What the Center for Media Literacy Offers

 There are many professional organizations that can help literacy experts stay  involved in the profession beyond their classroom or school assignment. Students in the spring semester of READ 6325 explored various professional organizations and are sharing what they learned through this blog series.

by Yadira Gonzalez

 The Center for Media Literacy (CML) is a professional organization that provides teachers, researchers, parents, and any individual who is searching for answers about media and the effect it has on everyone, especially children and young people of the 21st century.  You can browse through the available information that the Center for Media Literacy provides at http://www.medialit.org.   In order to fully benefit from this media site you can subscribe and become a member for free in a matter of seconds, yet donations are accepted as a funding source.

The focus of CML is to “develop critical thinking and media production skills needed to live fully in the 21st century media culture.”

For more than 30 years CML has promoted media literacy to schools, afterschool programs, libraries, churches, and community centers expressing the importance of adopting media skills in order to function in the media world today.  The Center for Media Literacy contains the following side links, found on the left hand side, offering the public with vast information on how to effectively implement media literacy in “teaching, learning, and in life.”

  • CML MediaLit Kit offers numerous educational approaches that facilitate educators with teaching strategies that can be integrated successfully.  Project SMARTArt is one of the many approaches listed.  This project is offered in schools through a federal grant.  It aids the students to develop and strengthen their thinking process abilities to “access, analyze, evaluate and create information” through the use of “Media, Art, Reading and Technology.”  In addition, it provides educators with a summary of the project, fast facts of who benefits from this program, lessons with activities to implement into the classroom, and photos, as well as, videos of the students actively engaged through the use of media literacy.  It also provides a 42 page case study of how this program has been delivered at the elementary level.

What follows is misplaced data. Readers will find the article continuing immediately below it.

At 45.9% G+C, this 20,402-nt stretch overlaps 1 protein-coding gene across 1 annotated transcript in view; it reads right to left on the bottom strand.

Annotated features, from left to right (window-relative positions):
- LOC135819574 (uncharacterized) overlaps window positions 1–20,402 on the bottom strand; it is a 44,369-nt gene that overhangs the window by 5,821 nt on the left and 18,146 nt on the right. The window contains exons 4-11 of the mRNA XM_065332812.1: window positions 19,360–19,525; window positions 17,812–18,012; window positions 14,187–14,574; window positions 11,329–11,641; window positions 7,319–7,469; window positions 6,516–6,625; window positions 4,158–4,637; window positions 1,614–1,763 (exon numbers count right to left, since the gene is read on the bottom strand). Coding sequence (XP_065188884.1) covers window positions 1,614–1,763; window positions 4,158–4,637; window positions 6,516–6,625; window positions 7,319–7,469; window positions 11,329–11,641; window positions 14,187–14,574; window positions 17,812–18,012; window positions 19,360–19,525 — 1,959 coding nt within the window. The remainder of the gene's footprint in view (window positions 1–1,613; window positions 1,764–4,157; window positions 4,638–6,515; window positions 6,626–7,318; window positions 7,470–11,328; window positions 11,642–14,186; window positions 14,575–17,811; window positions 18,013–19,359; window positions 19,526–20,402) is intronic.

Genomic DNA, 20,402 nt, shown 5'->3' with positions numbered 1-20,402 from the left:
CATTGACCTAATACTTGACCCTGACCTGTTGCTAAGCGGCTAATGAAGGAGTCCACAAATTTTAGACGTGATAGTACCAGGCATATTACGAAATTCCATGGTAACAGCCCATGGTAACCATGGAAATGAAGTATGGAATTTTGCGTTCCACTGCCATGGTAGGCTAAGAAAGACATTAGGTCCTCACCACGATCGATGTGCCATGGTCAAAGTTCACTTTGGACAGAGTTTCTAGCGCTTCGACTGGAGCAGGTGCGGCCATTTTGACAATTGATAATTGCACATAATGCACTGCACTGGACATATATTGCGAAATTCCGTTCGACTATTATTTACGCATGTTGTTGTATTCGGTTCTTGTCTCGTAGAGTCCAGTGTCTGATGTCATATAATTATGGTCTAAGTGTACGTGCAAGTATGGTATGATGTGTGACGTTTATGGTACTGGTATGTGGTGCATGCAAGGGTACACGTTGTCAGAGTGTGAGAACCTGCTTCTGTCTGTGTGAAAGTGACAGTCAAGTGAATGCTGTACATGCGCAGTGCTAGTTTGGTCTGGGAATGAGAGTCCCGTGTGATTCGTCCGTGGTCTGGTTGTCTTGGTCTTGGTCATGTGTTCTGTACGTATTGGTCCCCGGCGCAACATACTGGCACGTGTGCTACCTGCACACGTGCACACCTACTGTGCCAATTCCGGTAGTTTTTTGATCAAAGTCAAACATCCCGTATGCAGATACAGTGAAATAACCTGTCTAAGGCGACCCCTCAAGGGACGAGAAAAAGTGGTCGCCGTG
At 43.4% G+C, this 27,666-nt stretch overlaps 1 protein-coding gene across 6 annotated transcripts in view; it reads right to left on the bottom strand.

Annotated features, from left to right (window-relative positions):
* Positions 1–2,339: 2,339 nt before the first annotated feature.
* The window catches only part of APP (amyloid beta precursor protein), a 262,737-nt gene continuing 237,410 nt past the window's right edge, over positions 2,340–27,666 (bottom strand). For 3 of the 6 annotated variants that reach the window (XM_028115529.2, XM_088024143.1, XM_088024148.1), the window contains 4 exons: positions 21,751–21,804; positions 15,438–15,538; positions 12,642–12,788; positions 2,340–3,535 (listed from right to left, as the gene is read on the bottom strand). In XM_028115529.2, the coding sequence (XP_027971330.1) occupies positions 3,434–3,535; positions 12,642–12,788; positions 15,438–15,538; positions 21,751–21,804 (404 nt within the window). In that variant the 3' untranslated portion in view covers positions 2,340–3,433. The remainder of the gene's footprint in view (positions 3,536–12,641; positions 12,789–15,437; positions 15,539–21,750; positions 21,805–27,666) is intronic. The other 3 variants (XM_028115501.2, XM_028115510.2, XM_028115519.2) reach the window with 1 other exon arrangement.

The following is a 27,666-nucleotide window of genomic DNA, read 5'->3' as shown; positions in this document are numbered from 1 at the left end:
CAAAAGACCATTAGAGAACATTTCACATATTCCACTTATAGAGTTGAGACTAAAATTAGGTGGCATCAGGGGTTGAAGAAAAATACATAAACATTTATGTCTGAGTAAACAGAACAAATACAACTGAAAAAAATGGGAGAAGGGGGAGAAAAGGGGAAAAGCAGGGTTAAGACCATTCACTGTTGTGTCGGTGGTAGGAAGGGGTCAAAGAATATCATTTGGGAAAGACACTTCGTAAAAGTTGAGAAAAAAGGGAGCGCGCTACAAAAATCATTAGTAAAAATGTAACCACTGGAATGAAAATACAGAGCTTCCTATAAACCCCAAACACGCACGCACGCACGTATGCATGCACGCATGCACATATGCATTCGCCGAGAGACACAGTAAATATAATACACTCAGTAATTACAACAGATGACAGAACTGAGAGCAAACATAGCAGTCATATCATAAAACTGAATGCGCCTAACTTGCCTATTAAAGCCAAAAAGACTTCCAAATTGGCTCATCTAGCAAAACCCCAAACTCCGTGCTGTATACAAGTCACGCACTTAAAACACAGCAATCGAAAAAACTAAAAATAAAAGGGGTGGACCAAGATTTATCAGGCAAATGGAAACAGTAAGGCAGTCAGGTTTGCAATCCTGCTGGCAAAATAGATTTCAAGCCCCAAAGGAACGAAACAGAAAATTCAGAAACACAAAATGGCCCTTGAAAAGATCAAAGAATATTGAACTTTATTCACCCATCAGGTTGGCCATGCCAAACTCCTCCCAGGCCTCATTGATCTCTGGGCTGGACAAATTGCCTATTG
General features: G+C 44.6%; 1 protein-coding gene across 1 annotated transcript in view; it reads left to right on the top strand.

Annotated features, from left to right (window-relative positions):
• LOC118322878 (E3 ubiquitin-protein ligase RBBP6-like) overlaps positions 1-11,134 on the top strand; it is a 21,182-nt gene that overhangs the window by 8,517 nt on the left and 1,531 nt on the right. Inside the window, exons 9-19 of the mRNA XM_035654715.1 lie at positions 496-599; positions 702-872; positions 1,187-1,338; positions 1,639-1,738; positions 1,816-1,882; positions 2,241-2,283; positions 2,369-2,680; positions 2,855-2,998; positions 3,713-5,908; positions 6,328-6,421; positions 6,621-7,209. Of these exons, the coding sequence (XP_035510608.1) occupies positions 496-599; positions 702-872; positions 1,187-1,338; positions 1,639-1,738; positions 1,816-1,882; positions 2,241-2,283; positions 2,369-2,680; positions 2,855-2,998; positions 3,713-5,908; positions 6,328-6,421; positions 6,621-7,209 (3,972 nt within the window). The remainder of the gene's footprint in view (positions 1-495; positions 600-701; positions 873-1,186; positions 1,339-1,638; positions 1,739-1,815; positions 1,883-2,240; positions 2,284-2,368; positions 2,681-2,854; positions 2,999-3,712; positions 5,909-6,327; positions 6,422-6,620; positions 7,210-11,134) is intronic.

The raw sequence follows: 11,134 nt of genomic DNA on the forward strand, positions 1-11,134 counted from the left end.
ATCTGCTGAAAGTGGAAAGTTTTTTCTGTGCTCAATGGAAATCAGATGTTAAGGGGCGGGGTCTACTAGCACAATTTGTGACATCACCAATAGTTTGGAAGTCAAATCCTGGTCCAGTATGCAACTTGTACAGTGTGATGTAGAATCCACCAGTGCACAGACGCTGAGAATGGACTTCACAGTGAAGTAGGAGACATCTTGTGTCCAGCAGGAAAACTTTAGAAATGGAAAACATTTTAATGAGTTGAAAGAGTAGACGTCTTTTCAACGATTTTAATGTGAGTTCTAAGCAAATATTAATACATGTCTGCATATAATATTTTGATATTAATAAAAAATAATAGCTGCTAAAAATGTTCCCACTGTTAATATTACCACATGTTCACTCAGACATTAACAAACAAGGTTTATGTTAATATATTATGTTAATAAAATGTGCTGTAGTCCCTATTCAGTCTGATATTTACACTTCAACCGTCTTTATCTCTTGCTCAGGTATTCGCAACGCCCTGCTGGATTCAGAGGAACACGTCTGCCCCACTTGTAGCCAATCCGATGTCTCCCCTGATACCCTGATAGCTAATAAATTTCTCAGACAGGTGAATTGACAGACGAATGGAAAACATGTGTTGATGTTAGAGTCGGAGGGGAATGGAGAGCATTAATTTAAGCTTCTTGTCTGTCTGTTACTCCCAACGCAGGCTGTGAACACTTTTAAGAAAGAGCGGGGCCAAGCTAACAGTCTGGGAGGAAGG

• The Reading Room is an online center with useful articles, research studies, current news and records of the development of media literacy in the U.S.
  • Media&Values magazine provides the reader with archived Issues 1-63, beginning in the year 1977 and ending in 1993, offering articles on the impact media has morally on citizens worldwide.  In Issue #8 there is an article titled, Stay Tuned…TV Can be Good For You! by Frederic and Mary Ann Brussat.  This article mentions how Good television helps the viewer clarify values when having to make a choice when certain situations present, deal with feelings and model right and wrong behavior.
  • The Best Practices link provides an overview of how to effectively integrate media literacy into “teaching, learning and in life.”
  • Professional Development is a link that provides educators with training opportunities through services, resources and suggestions to support the implementation of media literacy.
  • When accessing the Advocacy link you come across a list of organizations that “call for media literacy education.”  One organization is Cable in the Classroom which provides the “teacher, parent, caregiver, or learner” with a number of educational topics.  “Through the internet, cable content is now available for TV, computers, smartphones, and just about any communications device, anytime, anywhere.”
  • Selecting the Consulting and Speaking link, the public is offered with the “who, what, where, when and how” of CML.
  • Clicking on the Store link will take you to products such as DVDs, student books, downloadable material, the MediaLitKit and posters to display media literacy information to educate self, students, and staff.
  • About CML, Site Overview, and FAQ (Frequently Asked Questions) links present information, questions, and answers on what citizens worldwide will encounter on the Center for Media Literacy website and media literacy.
  • The Newsletter link provides a monthly newsletter with “research highlights, current events, teaching tips and MediaLit Moments.”  Any individual may benefit by joining the e-mailing list for free, simply supply an e-mail address and voila!
  • The Center for Media Literacy can be contacted by mail, phone, fax and e-mail provided on the Contact Us link.

The Center for Media Literacy organization is rich with information on how to implement media literacy into “teaching, learning and in life.”


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